MsTerra
Callipygian
Premium
join:2002-08-20
Nerdvana
kudos:2
reply to goalieskates
said by goalieskates:

said by jaykaykay:

First of all, I don't believe much of what Snopes has to offer. That being said, I know that the gym example can happen, for a fact, as it happened here in one that we belong. Just because Snopes says it isn't true, don't rely upon that site to lead you.

What she said. Snopes has its uses, but there are times it misses badly.

I've been on the internets for about 25 years, have seen a lot of multi-forwarded emails, and have long found snopes to be a good source of information for these things.

Certainly in this case, it is. Scene 1, for example - it is absolutely possible to dispute charges or make a fraud report based on a credit card statement (how do you suppose we did this before we had online access to our accounts?), and it is true that by law the maximum consumer liability for fraudulent charges is $50. (Many banks offer cards with $0 liability, as mine does.) It makes no sense that the victim in this case would be on the hook for $9K of fraudulent charges, unless you want to turn this into a cautionary tale of the consumer knowing his rights with regard to credit and not getting credit from unscrupulous banks that are out to rip off their customers.

I've been the victim of credit card fraud a few times now and have never lost physical possession of the cards. Not that that never happens, but a lot of credit card fraud involves data theft from within the banks. The last time this happened to me was a couple of months ago. My bank called me because a purchase had been made using a physical copy of my card at a pharmacy in another state. My actual card was still safely in my wallet. I had not reported my card stolen, because I still had my card. In developing the fraud claim, I discovered that someone had gone on a bit of a spree at a number of pharmacies and groceries. I filled out an affidavit, listing every fraudulent charge. The investigation took a few weeks, but eventually the charges, and associated interest and fees, were all credited and I was on the hook for exactly $0.

Really, the risk for any of us in the event of credit card fraud is quite small, at least monetarily. I'm still careful with my card, not so much because I'm afraid I'll lose beaucoup bucks to fraud, but because dealing with the fraud is a hassle, and it's no fun being a victim.
--
"Strive to change the world in such a way that there's no further need to be a dissident." Lawrence Ferlinghetti


vaxvms
ferroequine fan
Premium
join:2005-03-01
Wormtown
kudos:3
Reviews:
·Charter

1 recommendation

reply to jaykaykay
said by jaykaykay:

but we grew up in a time when all the security issues weren't issues.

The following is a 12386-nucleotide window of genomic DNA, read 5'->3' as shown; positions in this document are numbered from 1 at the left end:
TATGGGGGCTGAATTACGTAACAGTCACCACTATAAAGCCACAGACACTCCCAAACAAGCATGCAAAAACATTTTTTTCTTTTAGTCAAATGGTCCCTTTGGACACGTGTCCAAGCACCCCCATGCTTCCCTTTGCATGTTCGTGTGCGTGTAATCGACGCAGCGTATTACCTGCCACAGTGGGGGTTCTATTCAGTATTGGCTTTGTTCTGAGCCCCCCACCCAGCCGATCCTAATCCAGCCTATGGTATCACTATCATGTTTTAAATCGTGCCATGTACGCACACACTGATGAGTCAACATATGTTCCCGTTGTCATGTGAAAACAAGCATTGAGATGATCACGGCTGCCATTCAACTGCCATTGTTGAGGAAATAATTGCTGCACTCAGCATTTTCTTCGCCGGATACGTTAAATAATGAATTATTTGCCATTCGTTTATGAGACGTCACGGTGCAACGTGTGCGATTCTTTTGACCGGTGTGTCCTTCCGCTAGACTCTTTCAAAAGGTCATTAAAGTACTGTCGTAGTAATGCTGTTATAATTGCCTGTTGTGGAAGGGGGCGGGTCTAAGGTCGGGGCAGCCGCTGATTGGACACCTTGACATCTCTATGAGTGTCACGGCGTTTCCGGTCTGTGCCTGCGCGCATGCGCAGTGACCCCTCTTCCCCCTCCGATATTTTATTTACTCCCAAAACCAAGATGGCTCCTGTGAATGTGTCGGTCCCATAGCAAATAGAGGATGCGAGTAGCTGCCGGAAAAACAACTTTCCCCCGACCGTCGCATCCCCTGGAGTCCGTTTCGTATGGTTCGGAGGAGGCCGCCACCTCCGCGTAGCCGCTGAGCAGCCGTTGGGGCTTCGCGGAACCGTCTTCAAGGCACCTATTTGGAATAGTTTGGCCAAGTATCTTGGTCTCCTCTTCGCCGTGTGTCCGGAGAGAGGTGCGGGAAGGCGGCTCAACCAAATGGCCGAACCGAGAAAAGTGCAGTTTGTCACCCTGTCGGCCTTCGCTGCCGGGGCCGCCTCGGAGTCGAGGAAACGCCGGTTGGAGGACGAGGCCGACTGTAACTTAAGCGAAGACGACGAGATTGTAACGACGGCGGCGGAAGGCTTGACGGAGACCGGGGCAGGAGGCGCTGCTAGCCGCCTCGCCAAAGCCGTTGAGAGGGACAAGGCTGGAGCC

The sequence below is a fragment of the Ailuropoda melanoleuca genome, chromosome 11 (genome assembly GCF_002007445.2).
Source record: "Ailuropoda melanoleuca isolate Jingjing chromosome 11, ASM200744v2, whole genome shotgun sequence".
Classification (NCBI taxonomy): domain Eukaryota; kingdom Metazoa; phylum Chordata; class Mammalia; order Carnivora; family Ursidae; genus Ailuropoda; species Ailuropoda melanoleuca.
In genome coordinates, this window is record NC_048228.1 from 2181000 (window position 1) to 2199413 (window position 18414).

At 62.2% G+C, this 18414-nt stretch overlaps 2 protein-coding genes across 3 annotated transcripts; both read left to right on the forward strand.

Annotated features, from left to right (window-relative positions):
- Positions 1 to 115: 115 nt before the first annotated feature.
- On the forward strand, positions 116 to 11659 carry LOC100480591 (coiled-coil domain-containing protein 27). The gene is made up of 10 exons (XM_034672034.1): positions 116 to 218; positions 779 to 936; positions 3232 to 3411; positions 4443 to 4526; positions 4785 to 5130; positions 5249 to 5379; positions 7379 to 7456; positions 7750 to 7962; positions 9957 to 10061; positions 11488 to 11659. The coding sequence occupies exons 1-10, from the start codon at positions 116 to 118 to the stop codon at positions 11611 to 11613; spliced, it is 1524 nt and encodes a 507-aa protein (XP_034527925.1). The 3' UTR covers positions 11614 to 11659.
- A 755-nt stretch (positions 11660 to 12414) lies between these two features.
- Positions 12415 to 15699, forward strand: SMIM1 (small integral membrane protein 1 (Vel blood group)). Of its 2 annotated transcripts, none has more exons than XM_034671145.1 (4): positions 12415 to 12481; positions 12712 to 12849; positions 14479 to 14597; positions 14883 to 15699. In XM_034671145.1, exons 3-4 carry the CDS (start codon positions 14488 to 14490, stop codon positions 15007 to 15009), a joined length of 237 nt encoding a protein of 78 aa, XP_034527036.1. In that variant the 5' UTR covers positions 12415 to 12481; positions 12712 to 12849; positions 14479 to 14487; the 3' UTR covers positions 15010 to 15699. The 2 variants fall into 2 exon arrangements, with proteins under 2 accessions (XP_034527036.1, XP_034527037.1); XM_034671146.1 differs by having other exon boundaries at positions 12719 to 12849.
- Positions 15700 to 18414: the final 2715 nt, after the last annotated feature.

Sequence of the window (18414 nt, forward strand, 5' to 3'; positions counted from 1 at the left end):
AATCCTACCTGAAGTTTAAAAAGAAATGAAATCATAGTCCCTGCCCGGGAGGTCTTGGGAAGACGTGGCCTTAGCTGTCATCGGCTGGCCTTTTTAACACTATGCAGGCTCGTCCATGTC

Back in the good old days we almost never locked the doors to the house and left the keys in the car's ignition. The only security issue was the kid down the street listening to our phone conversations on the party line. Charge cards were pretty much issued by/for use at the local department store.


StuartMW
Who Is John Galt?
Premium
join:2000-08-06
Galt's Gulch
kudos:2

1 recommendation

Well back in those days little Johnny was taken behind the woodshed by Father and given a whippin' when he did something wrong. These days dad is working with little Johnny to steal CC data.

Whip a child these days and Child Protective Services will take him/her and you'll end up in jail.
--
Don't feed trolls--it only makes them grow!


EUS
Kill cancer
Premium
join:2002-09-10
canada
reply to jaykaykay
A lot of this fraudulent crap can be mitigated very easily by simply setting up a verbal password with the bank.
--
~ Project Hope ~


jaykaykay
4 Ever Young
Premium,MVM
join:2000-04-13
USA
kudos:24
Reviews:
·Cox HSI
·Speakeasy
reply to MsTerra
I am happy that you think that it isn't a big problem...or at least one to sweat over. I do not agree at all. I know people who have had their information stolen from their card and have had horrible problems because of it, problems that made it almost impossible to get another account or another card, even though it was clearly not their fault. It depends entirely upon the individual that is having problems, believe it or not, and even if it didn't, this is one of those times when I would rather be safe than sorry and wear my tinfoil hat.

And even if I didn't, the title of this thread was a good reminder. Take it any other way, it's up to you.

--
JKK

Age is a very high price to pay for my maturity. If I can't stay young, I can at least stay immature!

»www.pbase.com/jaykaykay



Doctor Olds
I Need A Remedy For What's Ailing Me.
Premium,VIP
join:2001-04-19
1970 442 W30
kudos:18

1 recommendation

reply to EUS
said by EUS:

A lot of this fraudulent crap can be mitigated very easily by simply setting up a verbal password with the bank.

Explain how? That only protects you from others trying to access your account over the phone and that is rare.

If/When your account number and CVV are stolen then used to make large in person purchases they are using a clone card. They then have those purchases charged (meaning approved) to your account and the identity thief has now gotten merchandise he can keep or sell on eBay or Craig's List for cash and you get the hassle of filling out fraudulent transaction affidavits as your account password doesn't prevent purchases with a clone card present at the POS.
--
What’s the point of owning a supercar if you can’t scare yourself stupid from time to time?


vaxvms
ferroequine fan
Premium
join:2005-03-01
Wormtown
kudos:3
Reviews:
·Charter

1 recommendation

reply to StuartMW
said by StuartMW:

Well back in those days little Johnny was taken behind the woodshed by Father and given a whippin' when he did something wrong.

How did you know my name?
--
Some people don't know what they don't know.